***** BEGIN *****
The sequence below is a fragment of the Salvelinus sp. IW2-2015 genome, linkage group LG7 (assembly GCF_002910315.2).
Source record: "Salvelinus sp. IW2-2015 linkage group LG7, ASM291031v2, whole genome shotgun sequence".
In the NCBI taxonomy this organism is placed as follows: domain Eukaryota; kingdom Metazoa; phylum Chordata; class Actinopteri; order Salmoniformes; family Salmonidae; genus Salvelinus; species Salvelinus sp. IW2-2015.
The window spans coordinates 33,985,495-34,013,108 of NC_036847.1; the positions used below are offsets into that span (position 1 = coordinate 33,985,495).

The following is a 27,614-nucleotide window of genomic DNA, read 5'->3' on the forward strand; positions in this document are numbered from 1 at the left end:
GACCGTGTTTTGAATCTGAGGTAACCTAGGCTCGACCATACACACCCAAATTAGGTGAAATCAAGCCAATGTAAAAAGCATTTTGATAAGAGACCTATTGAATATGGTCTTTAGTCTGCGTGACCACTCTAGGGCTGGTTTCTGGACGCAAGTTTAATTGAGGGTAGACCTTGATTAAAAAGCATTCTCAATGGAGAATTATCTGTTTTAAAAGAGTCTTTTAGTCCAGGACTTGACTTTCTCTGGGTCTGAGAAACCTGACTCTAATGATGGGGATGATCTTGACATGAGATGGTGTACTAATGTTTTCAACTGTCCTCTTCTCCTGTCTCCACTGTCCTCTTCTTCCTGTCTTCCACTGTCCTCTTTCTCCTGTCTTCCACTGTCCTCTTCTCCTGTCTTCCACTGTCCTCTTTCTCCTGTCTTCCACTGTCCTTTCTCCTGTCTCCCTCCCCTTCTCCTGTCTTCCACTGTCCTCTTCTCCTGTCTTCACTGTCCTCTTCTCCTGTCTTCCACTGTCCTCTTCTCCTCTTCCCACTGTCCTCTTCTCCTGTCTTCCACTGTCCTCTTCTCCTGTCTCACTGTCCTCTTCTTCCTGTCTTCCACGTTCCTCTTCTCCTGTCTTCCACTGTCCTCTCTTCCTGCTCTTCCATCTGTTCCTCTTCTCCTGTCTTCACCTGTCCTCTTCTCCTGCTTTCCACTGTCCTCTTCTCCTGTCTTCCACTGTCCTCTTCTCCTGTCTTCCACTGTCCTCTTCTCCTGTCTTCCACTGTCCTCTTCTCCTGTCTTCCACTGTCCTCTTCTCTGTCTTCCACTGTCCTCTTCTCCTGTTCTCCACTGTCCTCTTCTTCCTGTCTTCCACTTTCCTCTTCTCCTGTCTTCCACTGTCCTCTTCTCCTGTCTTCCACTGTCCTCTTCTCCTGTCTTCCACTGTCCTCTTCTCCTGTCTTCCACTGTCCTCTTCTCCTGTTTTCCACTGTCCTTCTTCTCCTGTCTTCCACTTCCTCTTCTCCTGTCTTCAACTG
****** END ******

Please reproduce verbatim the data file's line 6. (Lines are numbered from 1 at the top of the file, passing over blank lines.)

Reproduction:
GACCGTGTTTTGAATCTGAGGTAACCTAGGCTCGACCATACACACCCAAATTAGGTGAAATCAAGCCAATGTAAAAAGCATTTTGATAAGAGACCTATTGAATATGGTCTTTAGTCTGCGTGACCACTCTAGGGCTGGTTTCTGGACGCAAGTTTAATTGAGGGTAGACCTTGATTAAAAAGCATTCTCAATGGAGAATTATCTGTTTTAAAAGAGTCTTTTAGTCCAGGACTTGACTTTCTCTGGGTCTGAGAAACCTGACTCTAATGATGGGGATGATCTTGACATGAGATGGTGTACTAATGTTTTCAACTGTCCTCTTCTCCTGTCTCCACTGTCCTCTTCTTCCTGTCTTCCACTGTCCTCTTTCTCCTGTCTTCCACTGTCCTCTTCTCCTGTCTTCCACTGTCCTCTTTCTCCTGTCTTCCACTGTCCTTTCTCCTGTCTCCCTCCCCTTCTCCTGTCTTCCACTGTCCTCTTCTCCTGTCTTCACTGTCCTCTTCTCCTGTCTTCCACTGTCCTCTTCTCCTCTTCCCACTGTCCTCTTCTCCTGTCTTCCACTGTCCTCTTCTCCTGTCTCACTGTCCTCTTCTTCCTGTCTTCCACGTTCCTCTTCTCCTGTCTTCCACTGTCCTCTCTTCCTGCTCTTCCATCTGTTCCTCTTCTCCTGTCTTCACCTGTCCTCTTCTCCTGCTTTCCACTGTCCTCTTCTCCTGTCTTCCACTGTCCTCTTCTCCTGTCTTCCACTGTCCTCTTCTCCTGTCTTCCACTGTCCTCTTCTCCTGTCTTCCACTGTCCTCTTCTCTGTCTTCCACTGTCCTCTTCTCCTGTTCTCCACTGTCCTCTTCTTCCTGTCTTCCACTTTCCTCTTCTCCTGTCTTCCACTGTCCTCTTCTCCTGTCTTCCACTGTCCTCTTCTCCTGTCTTCCACTGTCCTCTTCTCCTGTCTTCCACTGTCCTCTTCTCCTGTTTTCCACTGTCCTTCTTCTCCTGTCTTCCACTTCCTCTTCTCCTGTCTTCAACTG